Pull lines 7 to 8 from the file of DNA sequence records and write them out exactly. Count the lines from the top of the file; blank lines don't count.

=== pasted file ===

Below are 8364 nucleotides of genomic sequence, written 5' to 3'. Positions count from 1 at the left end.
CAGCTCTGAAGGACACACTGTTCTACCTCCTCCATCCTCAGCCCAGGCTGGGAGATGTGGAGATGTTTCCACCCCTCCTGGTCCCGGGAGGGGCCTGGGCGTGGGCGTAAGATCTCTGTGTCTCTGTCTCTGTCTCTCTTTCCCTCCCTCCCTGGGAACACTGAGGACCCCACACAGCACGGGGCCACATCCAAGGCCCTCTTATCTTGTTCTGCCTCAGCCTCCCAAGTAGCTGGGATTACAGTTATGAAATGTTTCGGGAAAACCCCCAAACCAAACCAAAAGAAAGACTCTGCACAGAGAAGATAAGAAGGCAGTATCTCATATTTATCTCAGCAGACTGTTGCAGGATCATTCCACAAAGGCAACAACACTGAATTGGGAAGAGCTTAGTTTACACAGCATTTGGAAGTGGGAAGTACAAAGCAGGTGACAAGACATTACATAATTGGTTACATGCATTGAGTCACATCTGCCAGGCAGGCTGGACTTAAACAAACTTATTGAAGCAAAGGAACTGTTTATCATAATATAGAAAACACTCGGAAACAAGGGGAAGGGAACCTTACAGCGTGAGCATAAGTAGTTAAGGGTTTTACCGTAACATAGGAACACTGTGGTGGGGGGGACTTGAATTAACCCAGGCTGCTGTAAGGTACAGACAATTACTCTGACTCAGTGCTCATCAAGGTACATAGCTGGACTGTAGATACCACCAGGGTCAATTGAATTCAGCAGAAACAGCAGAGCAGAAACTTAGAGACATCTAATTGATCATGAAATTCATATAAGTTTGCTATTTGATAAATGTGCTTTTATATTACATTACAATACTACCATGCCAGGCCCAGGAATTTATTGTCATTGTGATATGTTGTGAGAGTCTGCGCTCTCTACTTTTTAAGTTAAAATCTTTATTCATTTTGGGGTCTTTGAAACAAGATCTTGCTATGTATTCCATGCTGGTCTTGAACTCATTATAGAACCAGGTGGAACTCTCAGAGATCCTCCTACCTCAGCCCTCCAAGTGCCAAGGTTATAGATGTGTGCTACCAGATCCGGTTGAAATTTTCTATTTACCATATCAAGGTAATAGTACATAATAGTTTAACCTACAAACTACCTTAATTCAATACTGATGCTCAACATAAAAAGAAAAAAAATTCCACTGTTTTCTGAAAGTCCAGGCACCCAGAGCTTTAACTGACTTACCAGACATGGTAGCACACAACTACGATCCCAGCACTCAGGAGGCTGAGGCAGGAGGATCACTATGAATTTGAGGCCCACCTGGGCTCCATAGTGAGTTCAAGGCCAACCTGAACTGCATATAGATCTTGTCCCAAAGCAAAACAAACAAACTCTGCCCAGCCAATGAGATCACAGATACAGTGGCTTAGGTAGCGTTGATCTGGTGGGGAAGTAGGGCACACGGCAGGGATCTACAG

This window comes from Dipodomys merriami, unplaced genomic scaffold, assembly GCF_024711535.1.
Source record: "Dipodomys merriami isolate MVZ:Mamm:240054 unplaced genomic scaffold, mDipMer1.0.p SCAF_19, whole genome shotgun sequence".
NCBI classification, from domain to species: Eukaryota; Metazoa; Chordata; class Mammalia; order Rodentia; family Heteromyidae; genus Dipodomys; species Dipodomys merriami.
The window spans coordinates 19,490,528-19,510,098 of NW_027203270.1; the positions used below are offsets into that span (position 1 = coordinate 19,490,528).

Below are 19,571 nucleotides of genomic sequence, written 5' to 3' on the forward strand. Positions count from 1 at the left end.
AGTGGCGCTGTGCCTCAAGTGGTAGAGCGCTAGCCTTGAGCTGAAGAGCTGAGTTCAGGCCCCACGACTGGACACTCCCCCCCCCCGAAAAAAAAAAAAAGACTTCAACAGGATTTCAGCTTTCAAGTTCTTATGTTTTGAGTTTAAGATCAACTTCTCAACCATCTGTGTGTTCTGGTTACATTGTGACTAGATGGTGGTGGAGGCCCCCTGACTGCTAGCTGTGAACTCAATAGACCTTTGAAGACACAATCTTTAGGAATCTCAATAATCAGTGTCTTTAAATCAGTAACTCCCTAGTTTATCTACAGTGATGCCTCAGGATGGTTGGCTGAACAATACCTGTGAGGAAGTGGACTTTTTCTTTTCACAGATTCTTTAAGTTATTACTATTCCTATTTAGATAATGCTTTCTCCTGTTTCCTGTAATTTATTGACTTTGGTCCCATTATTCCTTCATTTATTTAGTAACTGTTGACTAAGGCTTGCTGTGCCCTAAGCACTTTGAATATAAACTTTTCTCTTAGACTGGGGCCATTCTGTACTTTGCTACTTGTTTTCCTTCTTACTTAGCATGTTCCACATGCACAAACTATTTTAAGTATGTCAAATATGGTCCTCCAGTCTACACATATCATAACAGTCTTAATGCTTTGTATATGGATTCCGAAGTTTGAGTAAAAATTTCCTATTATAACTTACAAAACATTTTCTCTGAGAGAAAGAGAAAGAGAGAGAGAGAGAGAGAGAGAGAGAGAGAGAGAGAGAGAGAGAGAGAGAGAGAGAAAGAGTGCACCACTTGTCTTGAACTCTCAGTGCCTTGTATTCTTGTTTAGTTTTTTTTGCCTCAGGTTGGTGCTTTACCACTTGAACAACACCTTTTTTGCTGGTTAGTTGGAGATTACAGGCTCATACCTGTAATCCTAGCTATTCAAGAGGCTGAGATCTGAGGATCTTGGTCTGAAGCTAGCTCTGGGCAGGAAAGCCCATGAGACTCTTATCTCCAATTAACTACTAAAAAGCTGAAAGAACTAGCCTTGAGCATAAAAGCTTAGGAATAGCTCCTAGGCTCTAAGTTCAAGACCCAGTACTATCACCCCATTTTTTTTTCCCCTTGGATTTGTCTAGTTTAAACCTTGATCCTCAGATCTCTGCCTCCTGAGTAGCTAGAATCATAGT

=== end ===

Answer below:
Below are 19,571 nucleotides of genomic sequence, written 5' to 3' on the forward strand. Positions count from 1 at the left end.
AGTGGCGCTGTGCCTCAAGTGGTAGAGCGCTAGCCTTGAGCTGAAGAGCTGAGTTCAGGCCCCACGACTGGACACTCCCCCCCCCCGAAAAAAAAAAAAAGACTTCAACAGGATTTCAGCTTTCAAGTTCTTATGTTTTGAGTTTAAGATCAACTTCTCAACCATCTGTGTGTTCTGGTTACATTGTGACTAGATGGTGGTGGAGGCCCCCTGACTGCTAGCTGTGAACTCAATAGACCTTTGAAGACACAATCTTTAGGAATCTCAATAATCAGTGTCTTTAAATCAGTAACTCCCTAGTTTATCTACAGTGATGCCTCAGGATGGTTGGCTGAACAATACCTGTGAGGAAGTGGACTTTTTCTTTTCACAGATTCTTTAAGTTATTACTATTCCTATTTAGATAATGCTTTCTCCTGTTTCCTGTAATTTATTGACTTTGGTCCCATTATTCCTTCATTTATTTAGTAACTGTTGACTAAGGCTTGCTGTGCCCTAAGCACTTTGAATATAAACTTTTCTCTTAGACTGGGGCCATTCTGTACTTTGCTACTTGTTTTCCTTCTTACTTAGCATGTTCCACATGCACAAACTATTTTAAGTATGTCAAATATGGTCCTCCAGTCTACACATATCATAACAGTCTTAATGCTTTGTATATGGATTCCGAAGTTTGAGTAAAAATTTCCTATTATAACTTACAAAACATTTTCTCTGAGAGAAAGAGAAAGAGAGAGAGAGAGAGAGAGAGAGAGAGAGAGAGAGAGAGAGAGAGAGAGAGAGAGAAAGAGTGCACCACTTGTCTTGAACTCTCAGTGCCTTGTATTCTTGTTTAGTTTTTTTTGCCTCAGGTTGGTGCTTTACCACTTGAACAACACCTTTTTTGCTGGTTAGTTGGAGATTACAGGCTCATACCTGTAATCCTAGCTATTCAAGAGGCTGAGATCTGAGGATCTTGGTCTGAAGCTAGCTCTGGGCAGGAAAGCCCATGAGACTCTTATCTCCAATTAACTACTAAAAAGCTGAAAGAACTAGCCTTGAGCATAAAAGCTTAGGAATAGCTCCTAGGCTCTAAGTTCAAGACCCAGTACTATCACCCCATTTTTTTTTCCCCTTGGATTTGTCTAGTTTAAACCTTGATCCTCAGATCTCTGCCTCCTGAGTAGCTAGAATCATAGT